Yuri Andrukhovych and Eight Former Synagogues

The renowned Ukrainian writer Yuri Andrukhovych was featured in the inaugural Hromadske (Public) Radio broadcast of “Encounters,” a new program devoted to Ukrainian-Jewish relations. Yuri Andrukhovych is currently working on Eight Former Synagogues, or Labels for Johanna, which will be part of a photography album by the Berlin artist Johanna Diehl. The project is documenting buildings that are not functioning as synagogues, but are cinemas, gymnasiums, assembly halls, or other public spaces.


Yuri Andrukhovych: I met Johanna Diehl, not by chance to some extent, when I was presenting a talk at a Bruno Shultz evening in Berlin. She is fond of everything that is connected with Jewish remembrance. She already gave me a couple of her works. She photographs the interiors of former synagogues. The building had to be previously a synagogue, but because of well-known historic cataclysms it changed its purpose and maybe not even once. She does historical research on every location—what was there before, during what years, the name, and what is there now. Geographically, the project covers the entire Right Bank of Ukraine, especially the central Zhytomyr, Podillia, Khmelnytskyi, Vinnytsia, and Kyiv regions, and the former territories of the Austro-Hungarian Empire, that is, Western Ukraine. The artist plans to publish a large album with more than one hundred synagogue interiors. In order to develop our acquaintance, I sent Johanna my text about Ostrih, because I noticed she had a picture of ruins from out there. The text can be read in Lexicon of Mysterious Cities. She suggested I provide text miniatures to enhance her book, and I am very delighted with this work!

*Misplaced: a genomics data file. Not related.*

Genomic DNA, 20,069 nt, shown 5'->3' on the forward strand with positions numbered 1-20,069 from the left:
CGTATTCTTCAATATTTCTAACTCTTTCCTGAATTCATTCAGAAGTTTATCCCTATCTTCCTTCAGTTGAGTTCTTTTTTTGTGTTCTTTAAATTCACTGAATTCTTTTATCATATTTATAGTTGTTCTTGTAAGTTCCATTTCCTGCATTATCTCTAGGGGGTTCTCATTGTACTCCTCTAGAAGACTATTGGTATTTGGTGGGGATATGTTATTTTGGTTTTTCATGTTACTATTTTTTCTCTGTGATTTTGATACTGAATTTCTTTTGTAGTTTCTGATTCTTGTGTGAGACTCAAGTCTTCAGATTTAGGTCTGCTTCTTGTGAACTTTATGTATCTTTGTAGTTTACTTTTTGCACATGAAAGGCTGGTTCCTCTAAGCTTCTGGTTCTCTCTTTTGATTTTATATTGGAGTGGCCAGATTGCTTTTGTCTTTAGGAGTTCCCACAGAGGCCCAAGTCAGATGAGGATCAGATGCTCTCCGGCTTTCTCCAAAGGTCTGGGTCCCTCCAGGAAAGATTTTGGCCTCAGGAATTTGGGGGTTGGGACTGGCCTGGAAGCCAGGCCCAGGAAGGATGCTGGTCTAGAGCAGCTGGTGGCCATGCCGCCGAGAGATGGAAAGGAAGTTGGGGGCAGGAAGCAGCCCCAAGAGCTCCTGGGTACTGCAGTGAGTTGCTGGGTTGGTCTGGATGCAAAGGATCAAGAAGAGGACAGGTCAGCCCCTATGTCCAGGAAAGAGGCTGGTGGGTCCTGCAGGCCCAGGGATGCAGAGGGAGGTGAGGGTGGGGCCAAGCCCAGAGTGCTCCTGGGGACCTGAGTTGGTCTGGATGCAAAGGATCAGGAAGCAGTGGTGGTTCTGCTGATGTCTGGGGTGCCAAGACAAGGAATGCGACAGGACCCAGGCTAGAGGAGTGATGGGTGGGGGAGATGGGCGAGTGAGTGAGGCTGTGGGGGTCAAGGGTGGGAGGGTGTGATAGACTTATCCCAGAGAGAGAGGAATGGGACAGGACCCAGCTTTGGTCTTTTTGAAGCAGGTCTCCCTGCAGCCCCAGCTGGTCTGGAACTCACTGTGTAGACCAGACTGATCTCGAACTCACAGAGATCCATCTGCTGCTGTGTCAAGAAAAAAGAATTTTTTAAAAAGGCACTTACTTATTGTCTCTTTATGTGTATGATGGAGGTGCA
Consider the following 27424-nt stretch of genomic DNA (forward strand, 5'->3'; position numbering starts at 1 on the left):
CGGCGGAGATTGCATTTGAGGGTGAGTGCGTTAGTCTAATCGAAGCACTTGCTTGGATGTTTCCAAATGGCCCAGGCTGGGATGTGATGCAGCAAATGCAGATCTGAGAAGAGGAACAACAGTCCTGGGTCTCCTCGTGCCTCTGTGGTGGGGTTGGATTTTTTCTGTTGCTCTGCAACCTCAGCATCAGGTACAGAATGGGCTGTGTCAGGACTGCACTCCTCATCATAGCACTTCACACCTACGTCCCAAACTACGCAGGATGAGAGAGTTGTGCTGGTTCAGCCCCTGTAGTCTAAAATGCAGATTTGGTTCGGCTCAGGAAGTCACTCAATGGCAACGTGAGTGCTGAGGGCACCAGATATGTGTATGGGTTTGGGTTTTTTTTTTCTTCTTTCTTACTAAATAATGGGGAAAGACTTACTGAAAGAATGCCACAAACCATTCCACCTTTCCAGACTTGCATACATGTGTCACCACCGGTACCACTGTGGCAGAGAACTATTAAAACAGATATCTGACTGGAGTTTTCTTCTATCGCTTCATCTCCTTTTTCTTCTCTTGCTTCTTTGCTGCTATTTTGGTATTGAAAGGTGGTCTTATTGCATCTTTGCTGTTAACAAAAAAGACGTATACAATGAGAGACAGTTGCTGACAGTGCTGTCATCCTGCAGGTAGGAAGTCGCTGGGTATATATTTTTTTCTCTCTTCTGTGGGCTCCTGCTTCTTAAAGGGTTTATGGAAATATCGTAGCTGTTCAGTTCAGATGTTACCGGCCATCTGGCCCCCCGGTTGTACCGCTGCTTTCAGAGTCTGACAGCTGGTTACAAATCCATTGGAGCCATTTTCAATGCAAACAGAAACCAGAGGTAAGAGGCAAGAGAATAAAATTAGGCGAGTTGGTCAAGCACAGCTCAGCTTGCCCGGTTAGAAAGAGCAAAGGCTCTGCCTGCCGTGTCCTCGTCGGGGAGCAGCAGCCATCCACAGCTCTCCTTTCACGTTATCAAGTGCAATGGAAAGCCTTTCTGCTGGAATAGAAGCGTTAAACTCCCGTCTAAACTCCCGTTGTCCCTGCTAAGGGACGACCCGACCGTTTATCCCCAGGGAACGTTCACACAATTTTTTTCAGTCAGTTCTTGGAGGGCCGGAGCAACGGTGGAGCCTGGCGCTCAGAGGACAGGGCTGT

The fate of these buildings is lyrical, and even lyro-epic, because it is very diverse. There are gyms, cinemas, and even apartments in the synagogues. For example, in Ivano-Frankivsk it was an assembly hall in the medical school, and now it is a partially restored synagogue and partially a shop for building materials.